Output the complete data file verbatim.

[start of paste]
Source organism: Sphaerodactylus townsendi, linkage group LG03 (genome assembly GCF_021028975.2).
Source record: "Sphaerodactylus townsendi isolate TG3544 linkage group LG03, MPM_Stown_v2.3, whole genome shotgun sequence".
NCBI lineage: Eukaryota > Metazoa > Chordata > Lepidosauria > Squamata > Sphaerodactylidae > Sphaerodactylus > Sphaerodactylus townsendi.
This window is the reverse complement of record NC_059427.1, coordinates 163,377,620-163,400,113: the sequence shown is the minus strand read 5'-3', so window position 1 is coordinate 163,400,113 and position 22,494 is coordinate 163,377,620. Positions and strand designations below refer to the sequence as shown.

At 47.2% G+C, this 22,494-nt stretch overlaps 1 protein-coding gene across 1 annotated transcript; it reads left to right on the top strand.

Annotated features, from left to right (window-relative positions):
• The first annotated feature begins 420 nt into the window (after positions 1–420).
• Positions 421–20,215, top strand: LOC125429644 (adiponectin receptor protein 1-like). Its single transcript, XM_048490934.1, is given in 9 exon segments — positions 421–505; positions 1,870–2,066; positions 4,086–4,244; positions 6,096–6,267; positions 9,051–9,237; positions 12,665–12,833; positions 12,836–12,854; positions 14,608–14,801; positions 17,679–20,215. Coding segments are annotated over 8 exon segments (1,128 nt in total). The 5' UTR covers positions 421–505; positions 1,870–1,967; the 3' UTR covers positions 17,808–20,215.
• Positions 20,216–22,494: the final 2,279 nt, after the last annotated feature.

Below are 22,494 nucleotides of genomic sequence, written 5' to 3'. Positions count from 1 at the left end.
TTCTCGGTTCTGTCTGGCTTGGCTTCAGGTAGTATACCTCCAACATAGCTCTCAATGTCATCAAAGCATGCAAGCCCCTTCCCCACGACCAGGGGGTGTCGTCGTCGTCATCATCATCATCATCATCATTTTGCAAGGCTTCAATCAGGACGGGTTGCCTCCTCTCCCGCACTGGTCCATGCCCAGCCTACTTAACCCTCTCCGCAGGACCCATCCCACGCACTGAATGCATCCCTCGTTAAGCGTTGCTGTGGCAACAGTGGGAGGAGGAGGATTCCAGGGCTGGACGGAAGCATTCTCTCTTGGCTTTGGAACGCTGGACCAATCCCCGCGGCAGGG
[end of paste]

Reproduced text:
Source organism: Sphaerodactylus townsendi, linkage group LG03 (genome assembly GCF_021028975.2).
Source record: "Sphaerodactylus townsendi isolate TG3544 linkage group LG03, MPM_Stown_v2.3, whole genome shotgun sequence".
NCBI lineage: Eukaryota > Metazoa > Chordata > Lepidosauria > Squamata > Sphaerodactylidae > Sphaerodactylus > Sphaerodactylus townsendi.
This window is the reverse complement of record NC_059427.1, coordinates 163,377,620-163,400,113: the sequence shown is the minus strand read 5'-3', so window position 1 is coordinate 163,400,113 and position 22,494 is coordinate 163,377,620. Positions and strand designations below refer to the sequence as shown.

At 47.2% G+C, this 22,494-nt stretch overlaps 1 protein-coding gene across 1 annotated transcript; it reads left to right on the top strand.

Annotated features, from left to right (window-relative positions):
• The first annotated feature begins 420 nt into the window (after positions 1–420).
• Positions 421–20,215, top strand: LOC125429644 (adiponectin receptor protein 1-like). Its single transcript, XM_048490934.1, is given in 9 exon segments — positions 421–505; positions 1,870–2,066; positions 4,086–4,244; positions 6,096–6,267; positions 9,051–9,237; positions 12,665–12,833; positions 12,836–12,854; positions 14,608–14,801; positions 17,679–20,215. Coding segments are annotated over 8 exon segments (1,128 nt in total). The 5' UTR covers positions 421–505; positions 1,870–1,967; the 3' UTR covers positions 17,808–20,215.
• Positions 20,216–22,494: the final 2,279 nt, after the last annotated feature.

Below are 22,494 nucleotides of genomic sequence, written 5' to 3'. Positions count from 1 at the left end.
TTCTCGGTTCTGTCTGGCTTGGCTTCAGGTAGTATACCTCCAACATAGCTCTCAATGTCATCAAAGCATGCAAGCCCCTTCCCCACGACCAGGGGGTGTCGTCGTCGTCATCATCATCATCATCATCATTTTGCAAGGCTTCAATCAGGACGGGTTGCCTCCTCTCCCGCACTGGTCCATGCCCAGCCTACTTAACCCTCTCCGCAGGACCCATCCCACGCACTGAATGCATCCCTCGTTAAGCGTTGCTGTGGCAACAGTGGGAGGAGGAGGATTCCAGGGCTGGACGGAAGCATTCTCTCTTGGCTTTGGAACGCTGGACCAATCCCCGCGGCAGGG